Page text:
My own school is supposed to be a non-aligned comprehensive run by a head who has said on countless occasions to the kids that he's not religious. But, in addition to the RE department being run by regular church goers, we've got a head of science who plays a internet based Christian radio show at full volume in her classroom when no ones around and hates the idea of teaching Darwin. We;ve also got a cookery teacher running an Alpha Course at lunchtimes. Samaritans Purse continue to con our kids into given them shoe boxes AND of course, no matter what religion their parents are or are not, every Year 7 is handed a bible by the Gideons as regular as clock work on the third year 7 assembly in September. I have suggested setting up a secular society at the school, but have been told its a might too sensitive a subject to broach.
It is hardly surprising that you are not the RE dept's best friend. With such crass unprofessional behaviour undermining colleagues in a different department, just because you don't agree with what they are teaching (which they may or may not believe to be true anyway), I would be surprised if you were any dept's best friend. Why shouldn't somebody run an Alpha Course for kids who want to attend? what is wrong with doing good by providing showboxes for those less fortunate? and most importantly, why shouldn't kids be given the chance to think about a religious apect to life along with all the other secular aspects to life they study at school? Your disparaging remarks about your own subject 'bigger doss than RE' make me wonder whether you are the best friend of colleagues in your own department (if indeed you teach in any departnment in any school).
My only fear about you setting up a secular society in school (and yes, I think you have the right to set one up) is that it will become another vehicle for undermining and slagging off RE in an unprofessional manner rather than genuinely considering issues from a secular point of view. Maybe that is why you aren't allowed to do it.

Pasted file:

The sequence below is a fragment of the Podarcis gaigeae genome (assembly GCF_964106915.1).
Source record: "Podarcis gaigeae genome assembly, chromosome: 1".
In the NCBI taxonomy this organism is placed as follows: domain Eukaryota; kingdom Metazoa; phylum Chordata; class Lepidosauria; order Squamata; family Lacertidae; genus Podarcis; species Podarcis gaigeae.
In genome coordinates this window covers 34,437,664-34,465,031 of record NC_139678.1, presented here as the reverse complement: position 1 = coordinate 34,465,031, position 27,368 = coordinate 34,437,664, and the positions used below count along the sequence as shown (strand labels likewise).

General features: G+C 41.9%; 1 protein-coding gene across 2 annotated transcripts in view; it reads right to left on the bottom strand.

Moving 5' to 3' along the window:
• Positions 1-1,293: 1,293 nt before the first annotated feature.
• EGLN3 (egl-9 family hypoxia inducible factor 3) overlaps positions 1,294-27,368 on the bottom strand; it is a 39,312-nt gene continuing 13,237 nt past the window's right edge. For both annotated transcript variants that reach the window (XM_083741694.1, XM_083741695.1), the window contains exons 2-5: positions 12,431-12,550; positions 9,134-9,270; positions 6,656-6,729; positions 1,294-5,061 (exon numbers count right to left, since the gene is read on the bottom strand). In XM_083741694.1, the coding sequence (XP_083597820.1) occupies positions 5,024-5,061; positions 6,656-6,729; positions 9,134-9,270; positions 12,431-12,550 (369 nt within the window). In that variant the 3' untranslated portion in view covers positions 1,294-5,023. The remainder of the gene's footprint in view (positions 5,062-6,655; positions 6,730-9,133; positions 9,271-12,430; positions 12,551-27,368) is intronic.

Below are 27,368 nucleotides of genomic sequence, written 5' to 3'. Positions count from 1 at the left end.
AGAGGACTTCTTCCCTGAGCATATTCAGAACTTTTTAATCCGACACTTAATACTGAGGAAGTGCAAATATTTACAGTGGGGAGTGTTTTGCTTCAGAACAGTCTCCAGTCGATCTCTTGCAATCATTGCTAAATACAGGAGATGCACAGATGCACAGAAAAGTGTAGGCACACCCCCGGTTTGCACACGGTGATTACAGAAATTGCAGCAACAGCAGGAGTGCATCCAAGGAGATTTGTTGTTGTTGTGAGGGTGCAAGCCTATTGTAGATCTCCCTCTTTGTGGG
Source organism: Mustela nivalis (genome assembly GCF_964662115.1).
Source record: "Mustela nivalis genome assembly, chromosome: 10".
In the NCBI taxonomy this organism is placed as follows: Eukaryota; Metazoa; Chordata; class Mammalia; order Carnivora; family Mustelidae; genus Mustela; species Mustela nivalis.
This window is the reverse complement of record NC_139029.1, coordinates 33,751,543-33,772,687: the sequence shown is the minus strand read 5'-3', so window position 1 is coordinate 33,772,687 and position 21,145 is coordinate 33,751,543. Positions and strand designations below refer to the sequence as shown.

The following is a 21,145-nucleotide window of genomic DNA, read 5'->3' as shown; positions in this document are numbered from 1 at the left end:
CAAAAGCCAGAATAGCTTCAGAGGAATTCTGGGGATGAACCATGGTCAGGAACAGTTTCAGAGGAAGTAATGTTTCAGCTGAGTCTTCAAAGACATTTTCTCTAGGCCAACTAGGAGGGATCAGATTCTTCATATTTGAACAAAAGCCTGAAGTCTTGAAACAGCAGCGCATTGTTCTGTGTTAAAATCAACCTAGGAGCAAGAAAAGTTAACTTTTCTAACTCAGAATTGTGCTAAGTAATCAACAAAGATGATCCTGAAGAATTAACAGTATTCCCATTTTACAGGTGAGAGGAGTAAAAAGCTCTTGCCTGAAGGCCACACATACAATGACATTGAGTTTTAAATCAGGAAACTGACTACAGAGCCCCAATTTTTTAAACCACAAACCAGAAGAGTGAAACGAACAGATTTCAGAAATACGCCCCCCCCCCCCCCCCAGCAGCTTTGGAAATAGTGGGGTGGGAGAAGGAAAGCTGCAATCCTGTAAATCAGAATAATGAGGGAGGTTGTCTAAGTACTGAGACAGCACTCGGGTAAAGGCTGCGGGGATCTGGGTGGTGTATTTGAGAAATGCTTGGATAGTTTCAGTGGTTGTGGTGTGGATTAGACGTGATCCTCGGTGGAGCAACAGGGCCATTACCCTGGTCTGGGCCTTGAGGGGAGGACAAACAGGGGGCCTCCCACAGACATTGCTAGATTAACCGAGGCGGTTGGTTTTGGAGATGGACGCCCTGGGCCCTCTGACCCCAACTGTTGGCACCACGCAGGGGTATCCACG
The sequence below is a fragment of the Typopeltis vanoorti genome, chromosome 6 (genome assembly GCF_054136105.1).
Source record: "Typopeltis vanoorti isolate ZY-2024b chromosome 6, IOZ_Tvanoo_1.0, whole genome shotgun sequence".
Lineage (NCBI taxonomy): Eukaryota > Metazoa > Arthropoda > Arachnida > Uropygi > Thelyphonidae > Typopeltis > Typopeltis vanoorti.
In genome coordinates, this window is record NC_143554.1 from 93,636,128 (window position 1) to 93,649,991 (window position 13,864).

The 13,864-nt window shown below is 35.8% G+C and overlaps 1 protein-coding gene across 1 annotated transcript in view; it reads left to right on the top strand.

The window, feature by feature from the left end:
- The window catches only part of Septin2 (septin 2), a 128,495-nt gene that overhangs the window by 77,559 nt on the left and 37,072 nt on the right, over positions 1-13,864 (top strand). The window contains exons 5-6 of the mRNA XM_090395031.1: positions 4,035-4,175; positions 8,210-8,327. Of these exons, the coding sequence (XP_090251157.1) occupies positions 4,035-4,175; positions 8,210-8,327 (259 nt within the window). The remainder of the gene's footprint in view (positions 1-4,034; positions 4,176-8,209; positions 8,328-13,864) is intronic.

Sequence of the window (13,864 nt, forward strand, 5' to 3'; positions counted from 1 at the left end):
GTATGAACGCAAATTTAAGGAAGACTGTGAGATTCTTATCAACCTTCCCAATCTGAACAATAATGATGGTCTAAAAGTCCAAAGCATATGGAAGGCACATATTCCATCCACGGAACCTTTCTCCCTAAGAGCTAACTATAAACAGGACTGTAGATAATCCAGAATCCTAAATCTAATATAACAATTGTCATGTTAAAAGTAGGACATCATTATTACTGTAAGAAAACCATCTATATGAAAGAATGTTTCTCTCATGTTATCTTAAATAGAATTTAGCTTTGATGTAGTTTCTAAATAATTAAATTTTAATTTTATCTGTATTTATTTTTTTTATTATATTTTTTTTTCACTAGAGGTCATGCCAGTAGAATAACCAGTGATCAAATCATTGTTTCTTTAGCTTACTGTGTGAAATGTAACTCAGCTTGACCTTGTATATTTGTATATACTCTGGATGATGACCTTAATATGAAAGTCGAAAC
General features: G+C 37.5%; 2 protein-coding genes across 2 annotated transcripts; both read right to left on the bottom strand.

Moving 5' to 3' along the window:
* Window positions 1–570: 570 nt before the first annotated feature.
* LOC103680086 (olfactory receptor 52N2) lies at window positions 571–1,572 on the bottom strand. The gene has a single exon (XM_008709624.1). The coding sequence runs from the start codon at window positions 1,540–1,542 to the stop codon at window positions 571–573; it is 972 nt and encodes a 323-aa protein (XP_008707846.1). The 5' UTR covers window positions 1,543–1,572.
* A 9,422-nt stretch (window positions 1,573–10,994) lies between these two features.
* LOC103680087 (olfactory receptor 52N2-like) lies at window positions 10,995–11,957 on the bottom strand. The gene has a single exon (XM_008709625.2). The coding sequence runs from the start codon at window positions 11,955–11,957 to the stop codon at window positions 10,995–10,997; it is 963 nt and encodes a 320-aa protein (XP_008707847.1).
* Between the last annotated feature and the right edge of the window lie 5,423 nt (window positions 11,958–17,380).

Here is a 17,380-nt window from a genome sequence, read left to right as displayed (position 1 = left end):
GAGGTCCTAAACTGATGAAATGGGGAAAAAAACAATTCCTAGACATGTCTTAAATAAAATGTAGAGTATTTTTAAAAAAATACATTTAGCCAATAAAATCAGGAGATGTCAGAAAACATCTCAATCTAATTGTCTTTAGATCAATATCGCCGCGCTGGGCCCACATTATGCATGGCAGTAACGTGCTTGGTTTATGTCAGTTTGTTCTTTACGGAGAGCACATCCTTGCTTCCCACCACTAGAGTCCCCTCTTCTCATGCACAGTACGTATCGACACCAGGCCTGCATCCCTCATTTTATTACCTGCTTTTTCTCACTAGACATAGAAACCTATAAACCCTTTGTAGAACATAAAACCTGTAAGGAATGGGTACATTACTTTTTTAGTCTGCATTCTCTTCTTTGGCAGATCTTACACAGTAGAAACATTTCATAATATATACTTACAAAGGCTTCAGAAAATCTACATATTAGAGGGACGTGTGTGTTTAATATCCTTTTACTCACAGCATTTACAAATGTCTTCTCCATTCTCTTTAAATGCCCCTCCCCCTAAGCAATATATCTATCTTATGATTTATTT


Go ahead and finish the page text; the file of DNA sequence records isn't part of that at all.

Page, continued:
Even though I have posed questions, I don't intend to get into a dialogue, so perhaps best if you don't reply.
As an HT and an ex University Lecturer in a humanities subject I can assure you that RS (its not RE) is an extraordinary subject which, outside of its subject specific topics, teaches students to think, to construct an argument and the value of an independent mind. This are transferable skills for life and for higher academic study.
Increasingly it is a subject requested by Universities.
P_Storfhack - I hope your Philosophy essays are more intellectually rigourous than your forum posts: you are conflating four quite distinct ideas. Religious Studies is the secular study of religions and religious beliefs, it is not the same thing as Theology, which could be defined as the study of God, and usually takes place from the perspective of a particular faith community. To apply Paine's point to RS, you'd have to be able to show that there are no such things as religions, which is plainly nonsense. RS is also not the same thing as evangelism or trying to convince people that your beliefs are right. A good RS teacher asks their students to reflect on and question their own beliefs - but most of us would see it as wholly inappropriate to try to force our beliefs on our students (it seems you have no such qualms, so I guess you are an atheist evangelist). Finally - Religious Studies is not the same thing as religious belief. There are plenty of atheists and agnostics who study RS, and plenty more who teach it (myself included), there are also religious people who find other subjects more interesting - your colleagues in the Science department for example.
P_Storfhack's view that Philosophy is some kind of superior discipline is a bit dubious, isn't it, given what some of the great philosophers have argued (or what is implied by their arguments)?
Grass isn't green (Locke)
Dan Brown is better than Shakespeare (Bentham)
To be kind is selfish (Hobbes)
You cannot be sure that the sun is going to rise tomorrow (Hume)
Harry Potter exists (Meinong)
Selfishness is a virtue (Ayn Rand)
You should never, ever lie (Kant)
You should never urinate facing the sun, eat beans, step across a pole or write in the snow(Pythagoras)
Personally, I love philosophy and wouldn't mind too much if RS morphed into it one day.
But P_Storfhack's post caricatures philosophy and - from what I can tell - suggests that it consists of little more than Logical Positivism.
Although I love the techniques of Philosophy 4 Children, I don't think it can carry a whole curriculum. The philosophy I've seen in secondary schools also seems culturally limited with generally no acknowledgement to thinkers outside the western tradition.
I agree with your point about Western bias. Personally, my favourite philosophers include ChuangTzu, Nagarjuna, Mencius and Dogen.